I woke up on Day 8 to almost no pain, which was odd. My husband (who had a tonsillectomy 3 years ago) was absolutely shocked because he was in pain for weeks. I will admit here that this is likely the exception, not the rule! However, I was still unable to talk. I could barely whisper.
THE ABSOLUTE WORST PART … Besides the pain, the absolute hands-down worst part about recovery is the AWFUL breath post-recovery. No amount of gentle oral care will touch the terrible, awful, no good, bad breath that occurs during recovery. It’s absolutely heinous. We’ll get into that later.
Could you talk at all?
Nope. I couldn’t talk for about 2 weeks. And do you know how hard it is for me to be quiet?! To communicate, I had a bell and a whiteboard. My poor kids didn’t understand what was going on and they can’t read either, so when I’d try to whisper, they’d say, “HUH!? Mama, I can’t understand you!” My poor dears.
By week 3, I began to gain the ability to speak without everything hurting. I still sounded super garbled like I had cotton in my mouth. It wasn’t until the end of that week and the beginning of week 4 that I began to speak normally again.
What about Oral Care?
I’m not gonna lie. I didn’t brush my teeth for the first two days after surgery because I could not physically open my mouth wide enough to stick a toothbrush in there. However, when I woke up on Day 3, I couldn’t stand it anymore. So, I put a tiny bit of toothpaste on my toothbrush and very carefully brushed with a ton of water. I could barely open my mouth wide enough to get the toothbrush in there, but I did it anyway because I was desperate! I had a hard time spitting so I made sure to rinse with a lot of water. It wasn’t even a real rinse– I was basically dribbling everything out of my mouth. You really want to avoid being harsh or aggressive because you don’t want to cause your scabs to bleed.
And speaking of the scabs, the aftertaste was AWFUL. I gagged every time I accidentally tasted them.
**Again, this is just my experience– consult your physician! Mine said “light oral care is acceptable.”**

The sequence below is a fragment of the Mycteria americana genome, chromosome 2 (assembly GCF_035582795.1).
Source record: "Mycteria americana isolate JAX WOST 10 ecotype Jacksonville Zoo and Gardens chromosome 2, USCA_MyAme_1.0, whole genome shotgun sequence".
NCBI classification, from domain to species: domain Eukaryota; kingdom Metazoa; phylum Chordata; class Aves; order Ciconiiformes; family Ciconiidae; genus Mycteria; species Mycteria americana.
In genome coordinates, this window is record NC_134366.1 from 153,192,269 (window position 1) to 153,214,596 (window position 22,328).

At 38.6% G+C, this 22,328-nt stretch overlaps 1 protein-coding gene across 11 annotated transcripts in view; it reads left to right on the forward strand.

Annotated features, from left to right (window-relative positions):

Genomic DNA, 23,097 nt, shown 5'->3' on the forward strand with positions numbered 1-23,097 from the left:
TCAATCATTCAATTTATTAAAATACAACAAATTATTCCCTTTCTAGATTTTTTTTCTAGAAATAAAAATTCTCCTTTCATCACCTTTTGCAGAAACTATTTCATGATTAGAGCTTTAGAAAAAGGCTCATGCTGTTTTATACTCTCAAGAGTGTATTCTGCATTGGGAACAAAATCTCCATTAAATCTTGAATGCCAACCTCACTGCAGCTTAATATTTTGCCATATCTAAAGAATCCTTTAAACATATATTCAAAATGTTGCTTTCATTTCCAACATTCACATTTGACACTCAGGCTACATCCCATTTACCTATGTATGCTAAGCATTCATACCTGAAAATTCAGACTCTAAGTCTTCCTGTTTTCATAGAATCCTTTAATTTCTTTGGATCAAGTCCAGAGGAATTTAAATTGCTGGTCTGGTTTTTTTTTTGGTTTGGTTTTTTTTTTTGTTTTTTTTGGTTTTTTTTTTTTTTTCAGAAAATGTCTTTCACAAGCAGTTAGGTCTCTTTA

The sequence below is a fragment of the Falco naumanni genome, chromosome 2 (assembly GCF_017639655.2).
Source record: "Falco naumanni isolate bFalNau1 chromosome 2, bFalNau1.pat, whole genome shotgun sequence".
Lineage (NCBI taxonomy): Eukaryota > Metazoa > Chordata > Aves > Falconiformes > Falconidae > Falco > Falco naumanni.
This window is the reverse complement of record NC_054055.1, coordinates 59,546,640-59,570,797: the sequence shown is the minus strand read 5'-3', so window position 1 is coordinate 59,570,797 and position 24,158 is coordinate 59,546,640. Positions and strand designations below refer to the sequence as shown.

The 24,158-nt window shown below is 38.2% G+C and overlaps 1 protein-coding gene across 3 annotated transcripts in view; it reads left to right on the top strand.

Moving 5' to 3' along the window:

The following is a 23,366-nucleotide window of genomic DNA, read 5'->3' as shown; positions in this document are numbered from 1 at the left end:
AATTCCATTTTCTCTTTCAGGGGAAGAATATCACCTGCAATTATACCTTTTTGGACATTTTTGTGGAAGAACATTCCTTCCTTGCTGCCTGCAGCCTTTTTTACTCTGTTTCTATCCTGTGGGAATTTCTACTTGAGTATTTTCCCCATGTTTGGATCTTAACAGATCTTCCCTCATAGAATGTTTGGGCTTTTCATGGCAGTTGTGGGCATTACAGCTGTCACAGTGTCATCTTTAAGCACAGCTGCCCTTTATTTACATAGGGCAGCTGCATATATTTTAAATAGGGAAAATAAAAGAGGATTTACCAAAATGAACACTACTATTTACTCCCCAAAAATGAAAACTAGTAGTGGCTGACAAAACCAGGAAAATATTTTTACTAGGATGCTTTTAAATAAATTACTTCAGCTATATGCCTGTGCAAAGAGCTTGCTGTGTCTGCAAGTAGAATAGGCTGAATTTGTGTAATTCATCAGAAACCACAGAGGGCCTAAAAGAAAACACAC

For the first four days, I had nothing but water, popsicles, and smoothies. Someone had told me about Daily Harvest (not sponsored), a company that makes these super healthy smoothies, so I decided to give it a whirl. It is pretty pricy (A little less than $6 a smoothie), but considering the convenience factor, we thought it’d be fine to get for me. I decided to get a variety of different flavors.
Because I couldn’t have dairy, my husband made my smoothies with coconut water. Some flavors like the Strawberry and Peach were actually yummy with the coconut water. Others like Matcha Pineapple, not so much– it’s better with milk. And there were some flavors that I didn’t care for at all like the cherry and acai one, but that may honestly be because my tastebuds were off during recovery.
Tip: Invest in smoothies and popsicles!
As I said earlier, on Day 5, I got so desperate for something to keep my fuller, so I ate a slice of bread with a little ghee. On Day 7, I ate a tiny slice of Marco’s Pizza because I was extremely hungry and desperate for food. I had to take tiny bites and chew really, really well. It definitely hurt going down, but I don’t regret it because it was delicious.
The hardest part about eating anything post-surgery is swallowing, so you have to be super careful about choosing what foods to eat. It probably wasn’t the wisest thing for me to eat pizza… but when you’re hangry, you’re haaaangry.
By Days 11 and 12, I was able to stomach a little more and had Chick Fil A mac and cheese and the chicken noodle soup. That stuff tasted even more heavenly than pre-surgery. Haha. By the end of the second week, I was pretty much back to eating normal foods again. I did eat very cautiously and tried not to overdo it.
The following two weeks, I continued to rest and eat carefully as not to hurt my throat or inadvertently open my scab wounds. At the end of Week 4, I followed up with my ENT who had to cut the scabs off because they hadn’t fallen off at that point. It was super uncomfortable and felt like you were getting a shot in your mouth. But the pain subsided really quickly after he cut them out.
It’s been almost six weeks since my tonsillectomy and I am feeling great and practically back to normal. I am much more conscious about drinking water because my throat tends to dry up quicker than it used to.
Again, this was just my experience. If you are having a tonsillectomy, be sure to learn about other people’s experiences. My husband’s experience was the complete opposite of mine where he was just in dire pain for three weeks straight. And of course, always consult your physician for any medical questions you have.
Thanks for stopping by! Let me know if you have any questions about my tonsillectomy experience. I’m happy to answer. Just leave a comment here or DM me on Instagram @kaycee__simpson (two underscores).